Transfiguration

Transfiguration

Years have passed
since you emerged,
and still your wings unfold.

A dark world
would make you a victim.
Don’t live in its shadow.

Certain, within yourself,
pride is yours.
Wear it.

This is my response to dVerse Poetics: On Pride. Anmol asks us to write a poem on pride, gender fluidity, sexuality, protest, et al. I have seen how cruel the world can be and the damage it can inflict.

The recent US Supreme Court decision regarding employment discrimination, with the inclusion of LGBTQ, is a step forward. There are many more steps before us. Other poems I have written relative to this matter can be found here.

Image source: screen capture from this YouTube video (Nature in Motion).

fws: a journal of literature & art ~ Improvisational Collection

My poem “One True Constant” appears at formidable woman sanctuary as a part of fws: a journal of literature & art, Renga Issue, Spring 2020. The issue is an “improvisational collection,” updated as submissions are accepted. Poets are asked to join by submitting a few lines/stanzas that are “responsive to the evolving work.” So read on, here, and consider adding your words to this great project.
Many thanks to d. ellis phelps, editor of formidable woman sanctuary for including my poem.

Ken G.

Pieter Caspersen van Naerden  [1600-1664]

Pieter Caspersen van Naerden       [1600-1664]

In your world,
where Amsterdam was New,
would I have known you?
We are not all that different.

Horsepower hauled my loads,
it’s true, but it would seem
alien to you, with oxen
drawing your wagon of spirits.

I never delivered beer,
but I’ve enjoyed drinking it.
Did you quaff a pint or two of ale
after a hard day’s work?

Your beer served warmer than lagers
and ales of today, had you seen
another fifty years you might have
enjoyed a porter or a stout, my favorites.

Across ten generations,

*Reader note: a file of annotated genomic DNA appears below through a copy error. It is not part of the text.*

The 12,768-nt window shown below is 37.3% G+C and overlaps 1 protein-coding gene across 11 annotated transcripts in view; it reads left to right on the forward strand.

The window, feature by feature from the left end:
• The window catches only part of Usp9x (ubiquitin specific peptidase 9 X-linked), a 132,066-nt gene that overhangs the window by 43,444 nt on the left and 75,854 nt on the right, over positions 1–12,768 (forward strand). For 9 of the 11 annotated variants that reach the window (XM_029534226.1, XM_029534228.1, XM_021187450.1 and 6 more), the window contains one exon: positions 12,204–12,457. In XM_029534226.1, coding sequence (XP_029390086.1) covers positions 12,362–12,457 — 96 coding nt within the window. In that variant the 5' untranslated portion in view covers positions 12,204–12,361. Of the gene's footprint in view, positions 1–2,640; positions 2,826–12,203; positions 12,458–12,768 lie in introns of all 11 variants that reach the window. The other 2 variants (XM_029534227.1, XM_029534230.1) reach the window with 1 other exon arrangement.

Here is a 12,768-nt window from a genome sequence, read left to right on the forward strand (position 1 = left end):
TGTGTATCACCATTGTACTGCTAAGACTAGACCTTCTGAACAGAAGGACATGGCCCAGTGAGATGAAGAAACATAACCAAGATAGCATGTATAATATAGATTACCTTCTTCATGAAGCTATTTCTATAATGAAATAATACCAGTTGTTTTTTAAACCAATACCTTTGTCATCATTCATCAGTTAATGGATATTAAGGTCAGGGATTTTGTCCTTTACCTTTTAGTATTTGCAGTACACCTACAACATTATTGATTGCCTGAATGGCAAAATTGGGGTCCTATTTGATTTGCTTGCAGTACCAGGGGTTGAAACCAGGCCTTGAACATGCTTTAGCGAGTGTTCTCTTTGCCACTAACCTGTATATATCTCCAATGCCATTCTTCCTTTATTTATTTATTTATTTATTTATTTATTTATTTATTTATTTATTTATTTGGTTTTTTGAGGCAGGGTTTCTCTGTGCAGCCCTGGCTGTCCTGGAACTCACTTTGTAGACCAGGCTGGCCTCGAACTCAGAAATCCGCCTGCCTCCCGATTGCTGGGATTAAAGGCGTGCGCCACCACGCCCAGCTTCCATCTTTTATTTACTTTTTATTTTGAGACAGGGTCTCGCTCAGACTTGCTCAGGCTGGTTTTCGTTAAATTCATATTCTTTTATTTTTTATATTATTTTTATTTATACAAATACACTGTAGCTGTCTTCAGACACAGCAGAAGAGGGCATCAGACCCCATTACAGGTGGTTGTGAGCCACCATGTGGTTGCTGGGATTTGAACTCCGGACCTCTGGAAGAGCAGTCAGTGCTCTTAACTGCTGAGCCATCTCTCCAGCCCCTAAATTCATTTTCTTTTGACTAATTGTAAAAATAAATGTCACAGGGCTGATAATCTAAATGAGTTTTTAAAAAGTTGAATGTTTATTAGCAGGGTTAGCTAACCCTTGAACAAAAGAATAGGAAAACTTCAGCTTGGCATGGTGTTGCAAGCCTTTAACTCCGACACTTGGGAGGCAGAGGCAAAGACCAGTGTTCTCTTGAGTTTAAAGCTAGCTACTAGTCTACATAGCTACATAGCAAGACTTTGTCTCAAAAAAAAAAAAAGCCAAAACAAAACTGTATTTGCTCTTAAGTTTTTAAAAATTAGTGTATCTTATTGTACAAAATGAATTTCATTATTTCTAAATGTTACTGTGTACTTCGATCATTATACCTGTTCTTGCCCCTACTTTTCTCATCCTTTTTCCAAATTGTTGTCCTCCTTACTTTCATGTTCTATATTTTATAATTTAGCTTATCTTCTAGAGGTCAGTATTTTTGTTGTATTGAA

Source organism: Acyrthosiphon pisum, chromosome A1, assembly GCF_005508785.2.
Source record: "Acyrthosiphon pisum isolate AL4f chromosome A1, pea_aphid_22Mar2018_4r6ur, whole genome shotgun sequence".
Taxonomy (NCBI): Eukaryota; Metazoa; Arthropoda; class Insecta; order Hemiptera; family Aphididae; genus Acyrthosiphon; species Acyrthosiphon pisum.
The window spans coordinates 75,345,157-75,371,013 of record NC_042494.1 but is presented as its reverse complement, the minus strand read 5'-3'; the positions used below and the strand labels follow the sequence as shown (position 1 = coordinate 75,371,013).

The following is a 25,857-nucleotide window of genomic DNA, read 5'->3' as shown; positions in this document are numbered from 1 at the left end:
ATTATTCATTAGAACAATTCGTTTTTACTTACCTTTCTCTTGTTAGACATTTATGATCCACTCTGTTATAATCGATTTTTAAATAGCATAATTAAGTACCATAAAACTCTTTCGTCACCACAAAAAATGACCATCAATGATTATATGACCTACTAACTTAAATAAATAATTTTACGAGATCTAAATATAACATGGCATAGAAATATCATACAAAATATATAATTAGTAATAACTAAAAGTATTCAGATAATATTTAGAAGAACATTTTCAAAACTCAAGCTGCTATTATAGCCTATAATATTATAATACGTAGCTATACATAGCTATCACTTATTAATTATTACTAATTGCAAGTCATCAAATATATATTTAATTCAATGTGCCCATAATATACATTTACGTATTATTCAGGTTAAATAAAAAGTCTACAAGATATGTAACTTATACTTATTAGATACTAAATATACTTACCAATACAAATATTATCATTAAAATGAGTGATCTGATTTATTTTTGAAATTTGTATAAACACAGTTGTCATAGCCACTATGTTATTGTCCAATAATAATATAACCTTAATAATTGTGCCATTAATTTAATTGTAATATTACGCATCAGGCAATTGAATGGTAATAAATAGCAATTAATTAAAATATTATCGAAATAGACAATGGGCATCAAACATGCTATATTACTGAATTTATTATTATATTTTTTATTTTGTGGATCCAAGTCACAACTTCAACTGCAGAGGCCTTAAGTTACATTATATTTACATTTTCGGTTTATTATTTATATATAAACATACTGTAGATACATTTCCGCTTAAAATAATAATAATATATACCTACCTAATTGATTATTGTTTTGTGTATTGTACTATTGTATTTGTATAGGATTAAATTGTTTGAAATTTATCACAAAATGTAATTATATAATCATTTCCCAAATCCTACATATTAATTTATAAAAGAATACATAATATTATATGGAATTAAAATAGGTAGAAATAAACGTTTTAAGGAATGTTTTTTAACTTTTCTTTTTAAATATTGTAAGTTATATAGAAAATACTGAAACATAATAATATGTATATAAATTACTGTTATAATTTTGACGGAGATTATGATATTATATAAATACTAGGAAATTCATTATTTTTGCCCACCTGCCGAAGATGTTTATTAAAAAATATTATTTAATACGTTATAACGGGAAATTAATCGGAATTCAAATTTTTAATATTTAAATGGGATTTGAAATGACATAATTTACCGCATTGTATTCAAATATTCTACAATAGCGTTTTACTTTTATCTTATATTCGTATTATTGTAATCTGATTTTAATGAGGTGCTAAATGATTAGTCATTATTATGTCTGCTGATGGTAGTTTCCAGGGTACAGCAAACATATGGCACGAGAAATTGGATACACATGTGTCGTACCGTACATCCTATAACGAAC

from one teamster to another,
here’s to you,
Pieter Caspersen van Naerden.

This poem is my response to Poetics: Back to Life, from Laura at dVerse Poets Pub, with the prompt to write a poem by reconstituting a dead person, one that is unknown to us, neither family nor famous. I’ve taken the liberty of choosing someone who may, or may not, be from my family tree. I’ve yet to confirm that.

Down in Flames ~ prosery

Down in Flames

We go in different directions down the imperturbable street, but how long can that be true? We carry the same signs, chant the same words calling for justice in a world too long without, but your way is far different than ours. They may be louder, but your words ring hollow. Your goal is to incite, giving you the freedom to wreak havoc while others pay.

Even then, your motives are clouded. Is it anarchy, a wish to overthrow the establishment as so many claim, or is it merely an opportunity to loot and vandalize, damn the very people we march to protect? Actions such as yours only solidify the hatred in the narrow minds we try so hard to change, guaranteeing our defeat.

You throw your first flaming bottle, a window breaks, and I know the streets will never be the same again.

This bit of flash fiction is my response to Prosery Monday: Different Directions, presented by Merril at dVerse Poets Pub. With Prosery, the challenge is to write a piece of flash fiction with a 144-word limit. Included in the bit of prose is to be a complete line from a poem. For this prompt, the line to be included is “We go in different directions down the imperturbable street,” from “An Aspect of Love, Alive in the Ice and Fire,”  by Gwendolyn Brooks.  My flash fiction also meets the additional challenge of hitting the 144-word mark, exactly.  Other entries can be read here.

Image source: foxbusiness.com